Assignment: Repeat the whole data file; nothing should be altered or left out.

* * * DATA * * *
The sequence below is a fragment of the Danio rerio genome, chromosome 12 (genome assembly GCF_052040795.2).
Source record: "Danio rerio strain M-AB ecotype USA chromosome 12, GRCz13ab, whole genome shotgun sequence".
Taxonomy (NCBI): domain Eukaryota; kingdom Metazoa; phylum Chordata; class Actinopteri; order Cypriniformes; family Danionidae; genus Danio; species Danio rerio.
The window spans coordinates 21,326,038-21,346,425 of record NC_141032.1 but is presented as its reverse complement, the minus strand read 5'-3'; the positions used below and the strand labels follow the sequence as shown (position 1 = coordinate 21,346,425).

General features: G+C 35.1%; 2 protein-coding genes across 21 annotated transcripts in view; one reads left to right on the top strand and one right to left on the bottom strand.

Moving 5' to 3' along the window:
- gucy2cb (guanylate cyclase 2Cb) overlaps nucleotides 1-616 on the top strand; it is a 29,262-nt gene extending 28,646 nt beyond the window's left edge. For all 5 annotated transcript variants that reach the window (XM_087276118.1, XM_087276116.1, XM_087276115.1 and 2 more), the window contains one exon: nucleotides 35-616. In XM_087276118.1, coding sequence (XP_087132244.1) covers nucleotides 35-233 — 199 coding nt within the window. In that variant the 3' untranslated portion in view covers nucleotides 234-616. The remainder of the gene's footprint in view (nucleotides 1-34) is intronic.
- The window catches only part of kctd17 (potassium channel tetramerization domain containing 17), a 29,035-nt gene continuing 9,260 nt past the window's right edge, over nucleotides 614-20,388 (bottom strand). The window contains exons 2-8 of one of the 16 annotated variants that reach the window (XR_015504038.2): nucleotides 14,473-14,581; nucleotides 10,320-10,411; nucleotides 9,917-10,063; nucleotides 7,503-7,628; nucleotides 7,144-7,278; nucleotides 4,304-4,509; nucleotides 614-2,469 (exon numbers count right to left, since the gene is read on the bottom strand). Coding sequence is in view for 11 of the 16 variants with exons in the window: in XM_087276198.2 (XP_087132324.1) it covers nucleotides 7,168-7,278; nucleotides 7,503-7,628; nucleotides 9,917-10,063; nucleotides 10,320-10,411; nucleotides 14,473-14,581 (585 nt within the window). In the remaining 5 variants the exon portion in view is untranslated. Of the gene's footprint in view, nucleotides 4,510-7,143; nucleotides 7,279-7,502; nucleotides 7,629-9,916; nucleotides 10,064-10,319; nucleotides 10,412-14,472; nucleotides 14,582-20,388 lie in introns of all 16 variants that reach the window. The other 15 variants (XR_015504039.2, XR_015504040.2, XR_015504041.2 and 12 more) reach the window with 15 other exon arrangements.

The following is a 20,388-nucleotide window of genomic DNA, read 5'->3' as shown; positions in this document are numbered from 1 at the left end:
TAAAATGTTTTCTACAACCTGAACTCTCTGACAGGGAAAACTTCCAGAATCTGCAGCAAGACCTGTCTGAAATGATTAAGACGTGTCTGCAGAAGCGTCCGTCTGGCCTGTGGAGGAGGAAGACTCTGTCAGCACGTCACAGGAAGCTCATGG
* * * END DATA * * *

The sequence below is a fragment of the Danio rerio genome, chromosome 12 (genome assembly GCF_052040795.2).
Source record: "Danio rerio strain M-AB ecotype USA chromosome 12, GRCz13ab, whole genome shotgun sequence".
Taxonomy (NCBI): domain Eukaryota; kingdom Metazoa; phylum Chordata; class Actinopteri; order Cypriniformes; family Danionidae; genus Danio; species Danio rerio.
The window spans coordinates 21,326,038-21,346,425 of record NC_141032.1 but is presented as its reverse complement, the minus strand read 5'-3'; the positions used below and the strand labels follow the sequence as shown (position 1 = coordinate 21,346,425).

General features: G+C 35.1%; 2 protein-coding genes across 21 annotated transcripts in view; one reads left to right on the top strand and one right to left on the bottom strand.

Moving 5' to 3' along the window:
- gucy2cb (guanylate cyclase 2Cb) overlaps nucleotides 1-616 on the top strand; it is a 29,262-nt gene extending 28,646 nt beyond the window's left edge. For all 5 annotated transcript variants that reach the window (XM_087276118.1, XM_087276116.1, XM_087276115.1 and 2 more), the window contains one exon: nucleotides 35-616. In XM_087276118.1, coding sequence (XP_087132244.1) covers nucleotides 35-233 — 199 coding nt within the window. In that variant the 3' untranslated portion in view covers nucleotides 234-616. The remainder of the gene's footprint in view (nucleotides 1-34) is intronic.
- The window catches only part of kctd17 (potassium channel tetramerization domain containing 17), a 29,035-nt gene continuing 9,260 nt past the window's right edge, over nucleotides 614-20,388 (bottom strand). The window contains exons 2-8 of one of the 16 annotated variants that reach the window (XR_015504038.2): nucleotides 14,473-14,581; nucleotides 10,320-10,411; nucleotides 9,917-10,063; nucleotides 7,503-7,628; nucleotides 7,144-7,278; nucleotides 4,304-4,509; nucleotides 614-2,469 (exon numbers count right to left, since the gene is read on the bottom strand). Coding sequence is in view for 11 of the 16 variants with exons in the window: in XM_087276198.2 (XP_087132324.1) it covers nucleotides 7,168-7,278; nucleotides 7,503-7,628; nucleotides 9,917-10,063; nucleotides 10,320-10,411; nucleotides 14,473-14,581 (585 nt within the window). In the remaining 5 variants the exon portion in view is untranslated. Of the gene's footprint in view, nucleotides 4,510-7,143; nucleotides 7,279-7,502; nucleotides 7,629-9,916; nucleotides 10,064-10,319; nucleotides 10,412-14,472; nucleotides 14,582-20,388 lie in introns of all 16 variants that reach the window. The other 15 variants (XR_015504039.2, XR_015504040.2, XR_015504041.2 and 12 more) reach the window with 15 other exon arrangements.

The following is a 20,388-nucleotide window of genomic DNA, read 5'->3' as shown; positions in this document are numbered from 1 at the left end:
TAAAATGTTTTCTACAACCTGAACTCTCTGACAGGGAAAACTTCCAGAATCTGCAGCAAGACCTGTCTGAAATGATTAAGACGTGTCTGCAGAAGCGTCCGTCTGGCCTGTGGAGGAGGAAGACTCTGTCAGCACGTCACAGGAAGCTCATGG